Effective trial lawyers must know more than the rules of procedure and evidence. They must know how human beings process information and make decisions. They must conduct extensive jury research to determine how their case will be perceived by a lay jury. This will come as a shock to most lawyers — jurors do not think like us! This simple observation makes jury research a must. Lawyers can’t rely on their intuition, but rather must learn how jurors process information, how much can they retain, and how they determine which facts to believe.

We need to have a clear message, both in testimony and in argument. Jurors respect lawyers who they see as helping them through the process. Making it easier for them to operate in a new environment. We must be jury-centric. We can not overload them with unnecessary detail. We need well designed exhibits, slides and memory aids.

One indispensable component of this is the theory of the case. Each side has one. It is their version of what actually happened. A theory of the case is a central theory by which you organize the facts and reasons why your client should win. It embodies facts, law, and common sense. It is your basic position on what the case is about. It needs to be comprehensive, yet easy enough for any juror to understand. Your theory of the case is your explanation of what happened and its legal significance. It also fits into the juror’s perception of how life works.

You must commit your theory of the case to writing. Putting it down on paper will force you to evaluate it and revise it as necessary. Write your theory of the case in a short paragraph.

In almost every trial, most of the facts are not disputed. The case rises or falls on the key disputes, the small number of facts we do not agree on. There will be differing eyewitness accounts, different memories of a long ago conversation, or a difference in a mental state — the difference between an accident and intentional. The theory of the case helps with these conflicts.

Building The Theory

It must include a logical narrative about what happened, be consistent with all the evidence that the jury will believe, be a legal defense, and can be summed up in a simple, concise, logical and understandable way. Here are questions to ask when developing a theory:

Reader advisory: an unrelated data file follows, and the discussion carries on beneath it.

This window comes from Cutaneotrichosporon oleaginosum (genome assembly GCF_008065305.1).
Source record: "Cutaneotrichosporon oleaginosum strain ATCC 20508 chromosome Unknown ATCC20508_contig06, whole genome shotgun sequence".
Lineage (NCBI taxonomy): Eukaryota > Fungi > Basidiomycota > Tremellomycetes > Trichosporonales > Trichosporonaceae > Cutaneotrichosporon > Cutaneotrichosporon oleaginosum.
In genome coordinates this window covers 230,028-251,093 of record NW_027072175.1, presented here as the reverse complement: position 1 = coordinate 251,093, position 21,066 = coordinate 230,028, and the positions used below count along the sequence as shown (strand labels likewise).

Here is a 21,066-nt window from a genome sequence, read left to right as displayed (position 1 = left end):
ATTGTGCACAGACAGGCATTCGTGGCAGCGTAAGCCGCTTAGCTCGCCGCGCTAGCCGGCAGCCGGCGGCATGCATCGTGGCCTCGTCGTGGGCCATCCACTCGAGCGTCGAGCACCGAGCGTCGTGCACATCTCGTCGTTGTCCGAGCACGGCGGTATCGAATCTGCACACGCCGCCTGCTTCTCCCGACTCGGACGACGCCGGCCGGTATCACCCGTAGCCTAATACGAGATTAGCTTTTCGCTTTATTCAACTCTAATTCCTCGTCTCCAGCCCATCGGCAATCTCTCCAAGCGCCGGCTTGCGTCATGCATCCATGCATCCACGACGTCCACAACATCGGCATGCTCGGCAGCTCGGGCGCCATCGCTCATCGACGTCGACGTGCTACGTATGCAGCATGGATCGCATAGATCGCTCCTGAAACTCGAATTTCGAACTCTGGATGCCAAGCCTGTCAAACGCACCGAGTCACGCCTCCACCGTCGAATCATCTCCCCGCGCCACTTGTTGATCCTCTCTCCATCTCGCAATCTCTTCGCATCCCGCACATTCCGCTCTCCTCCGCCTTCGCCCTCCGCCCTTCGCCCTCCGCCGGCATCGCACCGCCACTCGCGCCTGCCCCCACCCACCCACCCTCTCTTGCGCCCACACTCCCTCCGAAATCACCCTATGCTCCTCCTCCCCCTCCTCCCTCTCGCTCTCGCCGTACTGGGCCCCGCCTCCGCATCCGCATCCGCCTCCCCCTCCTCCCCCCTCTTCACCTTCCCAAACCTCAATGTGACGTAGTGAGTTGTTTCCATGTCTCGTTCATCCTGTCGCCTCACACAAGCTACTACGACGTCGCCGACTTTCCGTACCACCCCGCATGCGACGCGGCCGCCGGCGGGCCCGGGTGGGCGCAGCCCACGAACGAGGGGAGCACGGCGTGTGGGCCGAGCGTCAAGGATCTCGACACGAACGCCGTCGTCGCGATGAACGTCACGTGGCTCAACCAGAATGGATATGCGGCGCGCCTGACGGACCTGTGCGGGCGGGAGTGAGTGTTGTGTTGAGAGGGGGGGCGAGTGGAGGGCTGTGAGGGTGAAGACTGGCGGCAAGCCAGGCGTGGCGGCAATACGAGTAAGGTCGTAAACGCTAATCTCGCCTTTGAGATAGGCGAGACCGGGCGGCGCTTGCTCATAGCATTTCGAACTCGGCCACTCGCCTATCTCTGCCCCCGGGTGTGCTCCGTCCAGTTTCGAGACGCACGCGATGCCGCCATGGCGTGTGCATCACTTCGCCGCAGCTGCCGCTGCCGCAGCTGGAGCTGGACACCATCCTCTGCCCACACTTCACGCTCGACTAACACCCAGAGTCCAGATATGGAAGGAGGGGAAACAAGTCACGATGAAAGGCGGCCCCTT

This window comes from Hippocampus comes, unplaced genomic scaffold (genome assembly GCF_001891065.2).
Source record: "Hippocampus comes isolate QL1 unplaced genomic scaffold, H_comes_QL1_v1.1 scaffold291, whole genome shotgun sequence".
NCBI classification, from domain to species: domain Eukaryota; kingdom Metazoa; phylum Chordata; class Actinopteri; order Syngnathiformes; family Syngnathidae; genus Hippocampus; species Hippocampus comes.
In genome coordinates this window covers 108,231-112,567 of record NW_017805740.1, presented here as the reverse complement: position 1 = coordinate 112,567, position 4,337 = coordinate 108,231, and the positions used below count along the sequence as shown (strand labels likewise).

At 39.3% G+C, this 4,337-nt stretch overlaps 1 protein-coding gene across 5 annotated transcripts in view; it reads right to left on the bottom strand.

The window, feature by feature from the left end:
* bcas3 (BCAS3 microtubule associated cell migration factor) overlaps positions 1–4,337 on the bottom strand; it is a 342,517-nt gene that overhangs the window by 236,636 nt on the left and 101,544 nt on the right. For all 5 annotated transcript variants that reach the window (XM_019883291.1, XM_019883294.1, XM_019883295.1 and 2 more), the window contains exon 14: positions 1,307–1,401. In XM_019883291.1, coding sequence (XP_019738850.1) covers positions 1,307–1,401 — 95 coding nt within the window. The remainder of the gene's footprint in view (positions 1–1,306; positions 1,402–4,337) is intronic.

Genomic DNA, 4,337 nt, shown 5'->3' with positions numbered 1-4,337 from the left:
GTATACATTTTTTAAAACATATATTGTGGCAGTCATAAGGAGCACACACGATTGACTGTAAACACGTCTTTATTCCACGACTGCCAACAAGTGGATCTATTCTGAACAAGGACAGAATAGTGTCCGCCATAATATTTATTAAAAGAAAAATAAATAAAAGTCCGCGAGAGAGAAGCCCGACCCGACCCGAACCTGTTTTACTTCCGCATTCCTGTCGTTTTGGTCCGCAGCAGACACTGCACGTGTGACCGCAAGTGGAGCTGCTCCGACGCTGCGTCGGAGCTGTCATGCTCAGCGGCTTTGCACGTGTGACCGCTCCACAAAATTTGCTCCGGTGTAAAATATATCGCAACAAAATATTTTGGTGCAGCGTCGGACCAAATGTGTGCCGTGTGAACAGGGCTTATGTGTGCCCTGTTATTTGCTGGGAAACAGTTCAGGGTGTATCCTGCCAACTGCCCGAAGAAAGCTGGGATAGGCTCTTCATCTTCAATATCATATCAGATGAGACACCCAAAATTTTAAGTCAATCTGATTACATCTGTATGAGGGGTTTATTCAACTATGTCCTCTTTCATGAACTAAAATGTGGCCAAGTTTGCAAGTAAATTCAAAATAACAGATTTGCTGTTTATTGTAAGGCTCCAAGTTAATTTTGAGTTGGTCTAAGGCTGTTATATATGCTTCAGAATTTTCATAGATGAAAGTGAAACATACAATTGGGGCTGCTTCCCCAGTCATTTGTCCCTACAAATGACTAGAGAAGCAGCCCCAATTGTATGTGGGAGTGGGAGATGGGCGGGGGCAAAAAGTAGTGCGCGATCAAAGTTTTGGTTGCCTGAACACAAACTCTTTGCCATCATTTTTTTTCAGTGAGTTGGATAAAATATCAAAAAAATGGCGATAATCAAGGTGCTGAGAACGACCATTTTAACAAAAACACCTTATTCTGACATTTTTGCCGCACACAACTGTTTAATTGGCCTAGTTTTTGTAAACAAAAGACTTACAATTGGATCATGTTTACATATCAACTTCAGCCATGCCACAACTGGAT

1. Write out the theory. It can be a paragraph or several pages.

2. Why does this work? Flyspeck it. Rebut it. See if it holds up.

3. What is the law, the elements of the crime, and how does the theory prove innocence? What is the right legal outcome of the case? Is it self-defense? Negligence? Is there proximate cause? What are the legal damages?

4. Identify the key facts. Which ones are irrefutable?

5. What facts are favorable and which ones against you?

6. What are the emotional themes? Which ones will the prosecutor use? And how will you refute them?

7. What problems with the evidence do you foresee?

The theory paints a clear picture of your case’s strengths and weaknesses. And you better have a good explanation for the weaknesses.

How Does the Theory Help You?

The theory of the case:

Directs your pre-trial investigation and motion practice;

Points out the weaknesses in your case;

Determines your voir dire questions;

Becomes the core of your opening argument;

Creates areas for cross-examination;

Determines the defense witnesses;

organizes the defense case;

acts as a checklist for the evidence needed; and

identifies the issues for, and is the thread holding, your final argument together.

What Does Murray Do Now?

We must be sure when telling the jury our theory of the case that we are putting forward something that we can prove. If like Murray’s hapless legal team we have to backtrack, then we have lost our credibility, and without credibility we have nothing. If we are not telling the jury the truth we will lose the case. Period.

So what do Murray and his lawyers do now? How do they recover, if they can, from this disaster? It is easy to criticize and say they should have known the facts of the case better or should have been more diligent in only presenting the truth to the jury. But that is water under the bridge. They better be straightforward and tell the truth about what happened. Perhaps they made a mistake. Perhaps their experts failed to properly test. Perhaps they only just discovered their theory is wrong. Tell the truth, whatever it may be, no matter how embarrassing. They must be past embarrassment. If you discover that something you have told the jury is not true, tell them, and adjust your theory to fit the truth.

I have seen several cases where lawyers have lost the jury when their carefully crafted theory turned out not to be the truth, and still they refused to change their story. They stayed the course until the bitter end. It was obvious when the jury started to question their theory. Yet with a tin ear they continued to recite the pre-packaged, memorized verse all the way down to the bottom of the Atlantic next to the Titanic.

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3 Comments to Conrad Murray: Theory of the Case

  1. Celeste Higgins's Gravatar Celeste Higgins
    October 25, 2011 at 12:34 am | Permalink

    I have now been teaching trial skills in countries that never had an adversarial system or some that haven’t even had a system of ORAL advocacy. The concept of a “theory of the case” is by far one of the most difficult concepts to explain (and I do it in Spanish so there isn’t a language issue). I know I can get through to about half. Sometimes, I attribute it to the fact that we receive the “generally” accepted concept of total law imersion where our thinking changes. Whether one attends Harvard, U Berkely, U Texas or U Miami: we alla receive the training that changes our way of thinking. But….I think there’s more than that. Theory of the Case and how it affects our litigation decisions is critical…..and a hard concept to teach.